This hut was built in 2009…I’m serious!

From Roper Hut we had a long steep descent to Big River – where we decided for no apparent reason to do some precarious rock hopping to avoid getting wet feet, despite our usual judgy judgy on such behaviour.  I blame pure laziness – because we couldn’t be bothered taking our boots off.  After successfully rock hopping across the river we set up camp.  As we built a fire we marvelled at how flammable the bark and leaves of eucalypt trees are – they really do provide instantaneous gratification.  This positive sentiment was contrasted by the unnerving feeling of recognition of how bushfires are such a problem in Australia.

After an enjoyable evening being warmed and entertained by our campfire we retired to our tent for snoozy time.

Day 2: Big River to Big River Saddle via Maddison’s Hut Site

We awoke to a cloudy day and a very long steep climb out of Big River valley beginning straight from our camp. Lorelei, who is the President of the Society for People Against Walking Fast in the Morning and President of the Uphill Haters Society, was unusually spritely on the long up and took the lead.  I still don’t really understand what that was all about.  She doesn’t either.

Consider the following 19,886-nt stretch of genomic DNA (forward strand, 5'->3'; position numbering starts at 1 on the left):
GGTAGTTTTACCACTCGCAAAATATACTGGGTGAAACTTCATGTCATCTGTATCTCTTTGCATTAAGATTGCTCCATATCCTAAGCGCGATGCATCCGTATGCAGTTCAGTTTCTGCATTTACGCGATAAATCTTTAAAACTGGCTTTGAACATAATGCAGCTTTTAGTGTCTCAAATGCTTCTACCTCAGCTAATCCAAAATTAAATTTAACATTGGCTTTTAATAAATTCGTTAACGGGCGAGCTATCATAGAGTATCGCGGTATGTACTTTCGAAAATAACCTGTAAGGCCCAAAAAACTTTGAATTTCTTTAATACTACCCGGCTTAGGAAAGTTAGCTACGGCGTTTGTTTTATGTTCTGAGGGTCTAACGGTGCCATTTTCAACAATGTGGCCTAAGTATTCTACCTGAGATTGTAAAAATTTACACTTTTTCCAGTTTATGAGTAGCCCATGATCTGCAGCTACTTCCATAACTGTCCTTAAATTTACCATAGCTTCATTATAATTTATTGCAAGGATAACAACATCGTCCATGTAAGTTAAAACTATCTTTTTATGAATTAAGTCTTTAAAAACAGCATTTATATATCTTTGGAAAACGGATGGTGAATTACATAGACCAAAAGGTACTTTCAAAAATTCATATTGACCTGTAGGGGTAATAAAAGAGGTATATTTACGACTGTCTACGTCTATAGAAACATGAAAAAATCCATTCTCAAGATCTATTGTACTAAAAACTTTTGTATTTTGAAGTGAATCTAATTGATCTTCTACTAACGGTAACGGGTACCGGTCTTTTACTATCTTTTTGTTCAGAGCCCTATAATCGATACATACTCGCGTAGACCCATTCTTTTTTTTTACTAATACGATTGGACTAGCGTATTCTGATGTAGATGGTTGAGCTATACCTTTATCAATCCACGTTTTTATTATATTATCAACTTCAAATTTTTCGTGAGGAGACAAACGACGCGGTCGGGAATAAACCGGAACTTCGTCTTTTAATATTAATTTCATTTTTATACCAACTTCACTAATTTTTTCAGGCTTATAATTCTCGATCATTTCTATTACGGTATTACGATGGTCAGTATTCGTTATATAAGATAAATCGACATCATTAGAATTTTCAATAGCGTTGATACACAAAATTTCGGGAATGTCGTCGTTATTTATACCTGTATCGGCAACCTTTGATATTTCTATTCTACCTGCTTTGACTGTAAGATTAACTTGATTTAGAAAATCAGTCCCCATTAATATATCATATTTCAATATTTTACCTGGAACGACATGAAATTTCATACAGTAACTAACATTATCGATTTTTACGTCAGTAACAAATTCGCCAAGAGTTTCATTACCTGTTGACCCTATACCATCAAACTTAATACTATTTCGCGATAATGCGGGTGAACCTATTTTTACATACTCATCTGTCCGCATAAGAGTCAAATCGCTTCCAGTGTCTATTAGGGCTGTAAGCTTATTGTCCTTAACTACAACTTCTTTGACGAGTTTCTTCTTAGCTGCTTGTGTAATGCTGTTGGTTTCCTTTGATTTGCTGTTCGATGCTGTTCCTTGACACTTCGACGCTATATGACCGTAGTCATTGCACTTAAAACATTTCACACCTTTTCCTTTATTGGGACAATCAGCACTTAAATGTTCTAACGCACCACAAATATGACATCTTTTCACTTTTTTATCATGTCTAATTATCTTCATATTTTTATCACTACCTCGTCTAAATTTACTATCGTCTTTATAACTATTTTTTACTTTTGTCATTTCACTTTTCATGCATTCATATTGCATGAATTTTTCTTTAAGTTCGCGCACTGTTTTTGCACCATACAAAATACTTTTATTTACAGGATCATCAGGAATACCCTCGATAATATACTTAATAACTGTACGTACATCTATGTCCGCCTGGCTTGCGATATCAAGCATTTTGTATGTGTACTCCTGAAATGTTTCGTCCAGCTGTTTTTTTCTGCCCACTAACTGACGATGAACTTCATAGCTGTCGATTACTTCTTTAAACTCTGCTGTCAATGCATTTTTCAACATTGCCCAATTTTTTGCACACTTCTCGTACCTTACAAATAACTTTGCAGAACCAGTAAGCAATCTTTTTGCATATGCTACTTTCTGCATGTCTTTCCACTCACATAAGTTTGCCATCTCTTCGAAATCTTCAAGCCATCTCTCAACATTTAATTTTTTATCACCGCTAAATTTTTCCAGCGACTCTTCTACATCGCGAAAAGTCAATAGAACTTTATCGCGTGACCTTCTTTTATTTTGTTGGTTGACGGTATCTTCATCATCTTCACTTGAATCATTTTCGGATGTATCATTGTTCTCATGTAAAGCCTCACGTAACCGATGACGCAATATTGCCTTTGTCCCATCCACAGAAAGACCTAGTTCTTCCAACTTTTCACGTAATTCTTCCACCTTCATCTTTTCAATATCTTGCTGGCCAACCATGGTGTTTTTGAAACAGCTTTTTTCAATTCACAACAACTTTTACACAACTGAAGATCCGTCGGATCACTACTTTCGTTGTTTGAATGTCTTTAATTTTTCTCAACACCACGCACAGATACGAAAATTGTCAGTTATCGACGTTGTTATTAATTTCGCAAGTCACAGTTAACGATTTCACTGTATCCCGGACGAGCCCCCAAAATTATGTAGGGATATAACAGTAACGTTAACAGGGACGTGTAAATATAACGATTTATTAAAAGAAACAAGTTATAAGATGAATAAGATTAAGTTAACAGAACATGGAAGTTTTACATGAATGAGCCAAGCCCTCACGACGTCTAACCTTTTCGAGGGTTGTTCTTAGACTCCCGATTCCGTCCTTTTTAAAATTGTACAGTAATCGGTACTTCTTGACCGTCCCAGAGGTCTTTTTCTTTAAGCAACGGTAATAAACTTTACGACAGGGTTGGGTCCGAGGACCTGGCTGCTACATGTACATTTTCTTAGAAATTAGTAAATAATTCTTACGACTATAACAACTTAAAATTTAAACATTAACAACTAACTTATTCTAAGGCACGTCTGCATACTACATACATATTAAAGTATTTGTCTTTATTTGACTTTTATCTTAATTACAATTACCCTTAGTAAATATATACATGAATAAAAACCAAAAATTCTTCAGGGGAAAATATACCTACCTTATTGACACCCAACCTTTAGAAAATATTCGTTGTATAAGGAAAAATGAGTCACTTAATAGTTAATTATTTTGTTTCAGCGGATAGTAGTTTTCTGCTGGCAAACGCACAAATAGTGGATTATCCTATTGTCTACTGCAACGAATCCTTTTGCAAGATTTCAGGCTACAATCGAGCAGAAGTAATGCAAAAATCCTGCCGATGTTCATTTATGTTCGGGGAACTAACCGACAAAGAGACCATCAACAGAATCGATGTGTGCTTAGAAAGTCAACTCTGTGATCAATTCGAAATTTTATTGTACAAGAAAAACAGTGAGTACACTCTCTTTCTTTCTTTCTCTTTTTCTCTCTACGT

Upon reaching Maddison’s Hut site we decided to do an unnecessary side-trip to Howmans Falls, despite the weather being crappy (strong cold wind and rain).  After walking a few hundred metres we came to a nice, but underwhelming waterfall – and both agreed that Australians really just must have pretty lame waterfall standards.

Is this really all you’ve got Australia?
Weird Bug – Possibly followed Jacob here from the Orange Planet.

However, we realised the track continued and eventually reached a rocky bluff where a spectacular waterfall cascaded down to several separate pools.  We were able to clamber out onto a narrow spire on the edge of the waterfall for a closer look – a pretty stunning landform. What’s more there were some seriously weird bugs crawling around up there. Okay – Howmans Falls had taught us a lesson.

Okay Australia – You’re not so bad.

Returning back to the AAWT feeling that our hour detour was worthwhile we continued over a pass at Bossiaea Hill, rock climbed our way down some wet rocky outcrops, and continued the full 10km down the aptly named Looooooong (okay we may have added some ‘o’s’) Spur to reach Big River Saddle.  As we reached the last kilometres of Long Spur we started to run out of daylight, and arrived at our camp just as night fell.